Friday, March 16, 2007

Couldn't have said it better: "the eXile" on women and Afghanistan.

And about how the war on Afghanistan was supposedly about women's rights, as much as it was about anything that Bush thought of that week to bolster potential support for it.


"But wait -- we don't have to wait. The propaganda war to save Iranian women actually kicked into gear one year ago this week, during George and Laura Bush's official celebration of International Women's Day.

"We must remember," said the U.S. president, "that many women in other countries around the world are still struggling for basic rights in places like Iran." Rounding out Bush's Axis of Estrogen-Suppression were plucky police states North Korea and Burma, but the Islamic Republic very pointedly came first. Bush might as well have handed out copies of Azar Nafisi's best-selling mullah-slamming Reading Lolita in Tehran, then called it a day.

Posing as the world's White Knight coming to the aid of damsels in distress across the globe may seem strange when you consider that this is the same administration that has been working to roll back the clock on reproductive rights and sexual health policy at home and around the world. It's even stranger when you consider it is best friends with leading wife-beater nation Saudi Arabia. In the Kingdom, women who appear in public without a male escort are breaking the law; if they do so dressed in non-Sharia clothes, they risk arrest and a good stomping by the religious police. Gender discrimination is state policy and strictly enforced.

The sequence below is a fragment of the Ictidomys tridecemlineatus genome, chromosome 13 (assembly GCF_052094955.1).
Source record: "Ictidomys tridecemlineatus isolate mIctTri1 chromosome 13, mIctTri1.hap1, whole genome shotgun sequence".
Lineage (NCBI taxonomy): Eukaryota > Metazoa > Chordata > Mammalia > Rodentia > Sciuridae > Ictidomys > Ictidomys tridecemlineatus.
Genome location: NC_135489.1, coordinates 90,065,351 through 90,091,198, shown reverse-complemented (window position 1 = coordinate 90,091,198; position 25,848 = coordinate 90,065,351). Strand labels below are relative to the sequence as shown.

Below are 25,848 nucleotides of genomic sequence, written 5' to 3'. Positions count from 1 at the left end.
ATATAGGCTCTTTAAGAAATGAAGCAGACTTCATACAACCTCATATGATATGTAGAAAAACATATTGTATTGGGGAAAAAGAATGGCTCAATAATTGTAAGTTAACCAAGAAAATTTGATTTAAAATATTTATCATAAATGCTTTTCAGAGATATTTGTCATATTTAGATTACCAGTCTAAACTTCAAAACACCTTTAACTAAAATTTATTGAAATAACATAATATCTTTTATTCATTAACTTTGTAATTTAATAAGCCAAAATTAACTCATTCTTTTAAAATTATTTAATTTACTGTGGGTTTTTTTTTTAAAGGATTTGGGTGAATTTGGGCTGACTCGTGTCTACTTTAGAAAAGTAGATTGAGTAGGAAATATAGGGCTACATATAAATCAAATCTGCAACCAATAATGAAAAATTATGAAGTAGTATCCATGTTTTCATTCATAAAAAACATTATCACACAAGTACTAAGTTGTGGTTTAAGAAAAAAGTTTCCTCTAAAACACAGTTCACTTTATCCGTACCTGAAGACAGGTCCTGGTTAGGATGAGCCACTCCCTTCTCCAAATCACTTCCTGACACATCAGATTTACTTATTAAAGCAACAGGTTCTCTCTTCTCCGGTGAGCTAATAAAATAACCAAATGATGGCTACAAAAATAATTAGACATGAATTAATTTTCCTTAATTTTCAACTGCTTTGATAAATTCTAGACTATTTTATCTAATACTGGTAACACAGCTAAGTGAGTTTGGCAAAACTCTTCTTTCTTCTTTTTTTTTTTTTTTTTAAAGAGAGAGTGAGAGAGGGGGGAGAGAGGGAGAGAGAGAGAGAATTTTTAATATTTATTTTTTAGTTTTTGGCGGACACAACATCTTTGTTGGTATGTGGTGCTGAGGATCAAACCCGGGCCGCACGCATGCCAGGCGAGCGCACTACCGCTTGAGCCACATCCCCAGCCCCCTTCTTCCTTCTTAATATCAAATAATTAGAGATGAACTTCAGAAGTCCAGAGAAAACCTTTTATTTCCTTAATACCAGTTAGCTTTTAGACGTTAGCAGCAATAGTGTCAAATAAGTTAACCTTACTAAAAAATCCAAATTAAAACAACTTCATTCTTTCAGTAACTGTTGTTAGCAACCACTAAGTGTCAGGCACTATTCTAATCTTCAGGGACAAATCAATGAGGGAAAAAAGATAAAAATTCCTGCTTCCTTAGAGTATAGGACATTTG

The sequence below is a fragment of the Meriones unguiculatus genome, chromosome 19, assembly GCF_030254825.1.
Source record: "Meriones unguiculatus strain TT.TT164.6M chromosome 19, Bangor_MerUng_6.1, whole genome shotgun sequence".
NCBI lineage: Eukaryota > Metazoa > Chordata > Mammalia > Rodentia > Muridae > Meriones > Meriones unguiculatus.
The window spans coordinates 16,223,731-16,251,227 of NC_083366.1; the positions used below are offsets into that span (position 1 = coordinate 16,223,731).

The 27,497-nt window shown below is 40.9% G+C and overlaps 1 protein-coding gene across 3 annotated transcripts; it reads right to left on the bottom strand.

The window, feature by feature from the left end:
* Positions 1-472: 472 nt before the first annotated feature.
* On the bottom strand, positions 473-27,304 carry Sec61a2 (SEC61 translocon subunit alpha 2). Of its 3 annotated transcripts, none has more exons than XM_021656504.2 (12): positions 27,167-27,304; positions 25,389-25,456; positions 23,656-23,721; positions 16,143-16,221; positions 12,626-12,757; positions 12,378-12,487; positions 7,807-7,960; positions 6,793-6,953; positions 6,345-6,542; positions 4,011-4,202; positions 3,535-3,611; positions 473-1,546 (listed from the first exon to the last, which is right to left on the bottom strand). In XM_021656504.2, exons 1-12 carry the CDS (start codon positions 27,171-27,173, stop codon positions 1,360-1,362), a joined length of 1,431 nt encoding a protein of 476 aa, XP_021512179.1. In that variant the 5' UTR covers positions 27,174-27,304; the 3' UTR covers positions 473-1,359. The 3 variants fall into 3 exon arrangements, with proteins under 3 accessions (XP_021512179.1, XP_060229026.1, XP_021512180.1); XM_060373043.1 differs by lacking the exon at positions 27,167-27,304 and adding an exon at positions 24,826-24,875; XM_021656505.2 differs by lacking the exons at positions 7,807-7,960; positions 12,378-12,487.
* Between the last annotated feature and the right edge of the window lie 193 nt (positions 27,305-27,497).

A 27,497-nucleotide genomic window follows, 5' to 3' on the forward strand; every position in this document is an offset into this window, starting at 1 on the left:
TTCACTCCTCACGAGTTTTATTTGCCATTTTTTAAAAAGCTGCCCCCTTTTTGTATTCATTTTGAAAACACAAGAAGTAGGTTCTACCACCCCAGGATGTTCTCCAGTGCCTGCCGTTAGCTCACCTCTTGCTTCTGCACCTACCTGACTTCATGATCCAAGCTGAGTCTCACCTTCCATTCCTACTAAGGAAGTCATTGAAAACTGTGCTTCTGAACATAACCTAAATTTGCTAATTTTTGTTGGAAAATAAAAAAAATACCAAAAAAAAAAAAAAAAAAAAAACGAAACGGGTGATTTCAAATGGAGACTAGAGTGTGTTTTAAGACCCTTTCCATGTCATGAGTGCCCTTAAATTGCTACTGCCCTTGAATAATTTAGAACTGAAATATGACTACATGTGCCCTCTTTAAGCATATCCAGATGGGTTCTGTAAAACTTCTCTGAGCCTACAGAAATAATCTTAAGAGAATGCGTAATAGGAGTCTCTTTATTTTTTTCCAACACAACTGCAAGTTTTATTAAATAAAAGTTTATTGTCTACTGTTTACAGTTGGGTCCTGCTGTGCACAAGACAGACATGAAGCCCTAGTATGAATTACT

So why is the Bush administration selectively posing as enlightened and chivalric international defender of women?

Because it's good for war. It helped rally the public behind the Afghanistan campaign; then it briefly helped shore up support for the occupation of Iraq. A year before the march on Baghdad Colin Powell proclaimed, "[T]he worldwide advancement of women's issues is not only in keeping with the deeply held values of the American people; it is strongly in our national interest as well." Blair and his cabinet were naturals at framing the rights of Muslim women as a national security and civilizational priority. UK Trade secretary Patricia Hewitt, of Blair's cabinet, said before the Iraq invasion, "This [war] is about building a new civil society in Iraq after 35 years when we know women were suppressed, and ensuring women have a voice in Iraq.""


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